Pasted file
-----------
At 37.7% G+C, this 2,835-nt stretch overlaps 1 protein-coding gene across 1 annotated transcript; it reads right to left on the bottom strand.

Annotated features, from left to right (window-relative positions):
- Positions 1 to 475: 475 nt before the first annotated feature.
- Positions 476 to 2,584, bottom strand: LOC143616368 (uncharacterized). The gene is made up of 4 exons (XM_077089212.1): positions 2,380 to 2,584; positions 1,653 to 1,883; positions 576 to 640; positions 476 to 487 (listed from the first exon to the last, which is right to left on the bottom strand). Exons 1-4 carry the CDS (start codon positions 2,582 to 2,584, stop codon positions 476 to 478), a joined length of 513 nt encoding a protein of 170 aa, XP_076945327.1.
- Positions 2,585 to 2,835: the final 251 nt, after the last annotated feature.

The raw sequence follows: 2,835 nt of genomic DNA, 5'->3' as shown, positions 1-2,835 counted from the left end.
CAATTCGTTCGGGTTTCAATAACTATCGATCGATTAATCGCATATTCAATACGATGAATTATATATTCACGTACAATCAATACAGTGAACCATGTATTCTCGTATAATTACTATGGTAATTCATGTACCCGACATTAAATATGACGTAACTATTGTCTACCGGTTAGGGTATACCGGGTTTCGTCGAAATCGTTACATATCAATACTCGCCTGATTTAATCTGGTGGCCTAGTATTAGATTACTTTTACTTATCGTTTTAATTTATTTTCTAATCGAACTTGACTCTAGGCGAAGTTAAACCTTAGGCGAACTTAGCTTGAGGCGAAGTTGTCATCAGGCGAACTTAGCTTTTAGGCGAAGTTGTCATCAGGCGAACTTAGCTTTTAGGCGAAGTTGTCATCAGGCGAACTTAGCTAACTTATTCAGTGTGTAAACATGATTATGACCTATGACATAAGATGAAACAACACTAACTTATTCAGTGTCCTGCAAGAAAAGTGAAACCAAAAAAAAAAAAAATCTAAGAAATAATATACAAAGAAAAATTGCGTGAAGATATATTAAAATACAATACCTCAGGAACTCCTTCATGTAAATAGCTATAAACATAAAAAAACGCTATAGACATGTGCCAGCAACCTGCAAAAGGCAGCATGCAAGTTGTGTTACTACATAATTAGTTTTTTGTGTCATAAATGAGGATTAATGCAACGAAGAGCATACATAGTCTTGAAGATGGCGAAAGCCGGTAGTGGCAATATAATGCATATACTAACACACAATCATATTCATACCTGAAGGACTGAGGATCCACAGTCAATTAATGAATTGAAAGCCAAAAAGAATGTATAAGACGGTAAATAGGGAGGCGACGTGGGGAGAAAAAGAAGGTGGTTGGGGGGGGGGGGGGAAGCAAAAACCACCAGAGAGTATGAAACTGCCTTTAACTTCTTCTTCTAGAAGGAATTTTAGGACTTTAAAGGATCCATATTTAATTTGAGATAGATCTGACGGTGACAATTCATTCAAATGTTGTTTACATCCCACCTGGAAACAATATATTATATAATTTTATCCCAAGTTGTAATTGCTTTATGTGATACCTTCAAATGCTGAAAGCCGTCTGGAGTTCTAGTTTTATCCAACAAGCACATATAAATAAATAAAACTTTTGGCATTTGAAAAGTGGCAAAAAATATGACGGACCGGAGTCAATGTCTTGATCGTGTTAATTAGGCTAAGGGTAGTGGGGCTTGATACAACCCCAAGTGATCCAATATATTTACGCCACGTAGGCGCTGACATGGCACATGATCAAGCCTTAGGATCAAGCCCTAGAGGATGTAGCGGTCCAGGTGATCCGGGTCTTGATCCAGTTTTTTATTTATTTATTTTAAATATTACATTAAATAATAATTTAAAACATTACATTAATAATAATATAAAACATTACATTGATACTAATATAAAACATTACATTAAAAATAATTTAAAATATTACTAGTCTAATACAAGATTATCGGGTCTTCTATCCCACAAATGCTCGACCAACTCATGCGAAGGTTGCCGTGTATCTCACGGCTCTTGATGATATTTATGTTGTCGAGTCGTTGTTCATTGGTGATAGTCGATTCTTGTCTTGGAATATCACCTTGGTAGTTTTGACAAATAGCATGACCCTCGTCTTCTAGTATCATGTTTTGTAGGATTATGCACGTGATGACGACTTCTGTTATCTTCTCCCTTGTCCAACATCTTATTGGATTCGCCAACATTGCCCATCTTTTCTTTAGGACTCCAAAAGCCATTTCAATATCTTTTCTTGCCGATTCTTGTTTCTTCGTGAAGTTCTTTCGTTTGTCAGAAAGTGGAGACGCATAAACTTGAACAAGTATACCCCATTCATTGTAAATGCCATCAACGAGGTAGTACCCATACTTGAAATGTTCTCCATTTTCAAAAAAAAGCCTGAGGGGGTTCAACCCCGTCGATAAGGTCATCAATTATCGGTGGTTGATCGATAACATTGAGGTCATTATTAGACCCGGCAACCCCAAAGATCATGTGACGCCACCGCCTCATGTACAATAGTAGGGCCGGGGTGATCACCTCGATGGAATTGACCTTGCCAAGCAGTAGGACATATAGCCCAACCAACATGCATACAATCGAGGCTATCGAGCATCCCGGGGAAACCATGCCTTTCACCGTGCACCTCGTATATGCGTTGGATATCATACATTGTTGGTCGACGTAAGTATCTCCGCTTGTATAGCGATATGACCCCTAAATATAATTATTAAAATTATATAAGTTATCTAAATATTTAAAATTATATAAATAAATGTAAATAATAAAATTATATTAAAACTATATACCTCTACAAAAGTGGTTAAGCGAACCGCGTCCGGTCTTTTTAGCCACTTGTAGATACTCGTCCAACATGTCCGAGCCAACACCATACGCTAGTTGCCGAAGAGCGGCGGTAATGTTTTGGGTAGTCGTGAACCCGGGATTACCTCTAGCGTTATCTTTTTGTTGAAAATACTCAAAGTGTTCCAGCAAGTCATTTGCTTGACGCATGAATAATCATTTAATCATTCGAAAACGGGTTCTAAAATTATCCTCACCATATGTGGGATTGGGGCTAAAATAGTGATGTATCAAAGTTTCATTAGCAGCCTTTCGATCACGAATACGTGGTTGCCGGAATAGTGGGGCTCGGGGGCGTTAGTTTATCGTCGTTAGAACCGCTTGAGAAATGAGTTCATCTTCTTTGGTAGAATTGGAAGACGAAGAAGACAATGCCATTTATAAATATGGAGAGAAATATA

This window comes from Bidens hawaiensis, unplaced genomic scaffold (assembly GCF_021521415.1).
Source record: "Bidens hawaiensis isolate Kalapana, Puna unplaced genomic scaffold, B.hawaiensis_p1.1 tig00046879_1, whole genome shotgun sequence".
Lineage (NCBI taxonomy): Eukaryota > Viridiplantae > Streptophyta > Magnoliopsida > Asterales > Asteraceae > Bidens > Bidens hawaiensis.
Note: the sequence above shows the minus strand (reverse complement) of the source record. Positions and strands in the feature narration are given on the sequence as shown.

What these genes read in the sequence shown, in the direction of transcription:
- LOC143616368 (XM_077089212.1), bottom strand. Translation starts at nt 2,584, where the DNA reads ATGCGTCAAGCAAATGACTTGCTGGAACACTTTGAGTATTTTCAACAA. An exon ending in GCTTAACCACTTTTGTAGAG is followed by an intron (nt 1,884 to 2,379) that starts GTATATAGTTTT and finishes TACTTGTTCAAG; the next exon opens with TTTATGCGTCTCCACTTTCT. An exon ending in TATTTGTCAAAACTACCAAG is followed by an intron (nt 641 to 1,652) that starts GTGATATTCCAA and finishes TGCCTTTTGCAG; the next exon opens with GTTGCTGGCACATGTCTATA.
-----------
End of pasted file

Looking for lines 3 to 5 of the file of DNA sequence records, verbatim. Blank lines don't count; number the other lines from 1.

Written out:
- Positions 1 to 475: 475 nt before the first annotated feature.
- Positions 476 to 2,584, bottom strand: LOC143616368 (uncharacterized). The gene is made up of 4 exons (XM_077089212.1): positions 2,380 to 2,584; positions 1,653 to 1,883; positions 576 to 640; positions 476 to 487 (listed from the first exon to the last, which is right to left on the bottom strand). Exons 1-4 carry the CDS (start codon positions 2,582 to 2,584, stop codon positions 476 to 478), a joined length of 513 nt encoding a protein of 170 aa, XP_076945327.1.
- Positions 2,585 to 2,835: the final 251 nt, after the last annotated feature.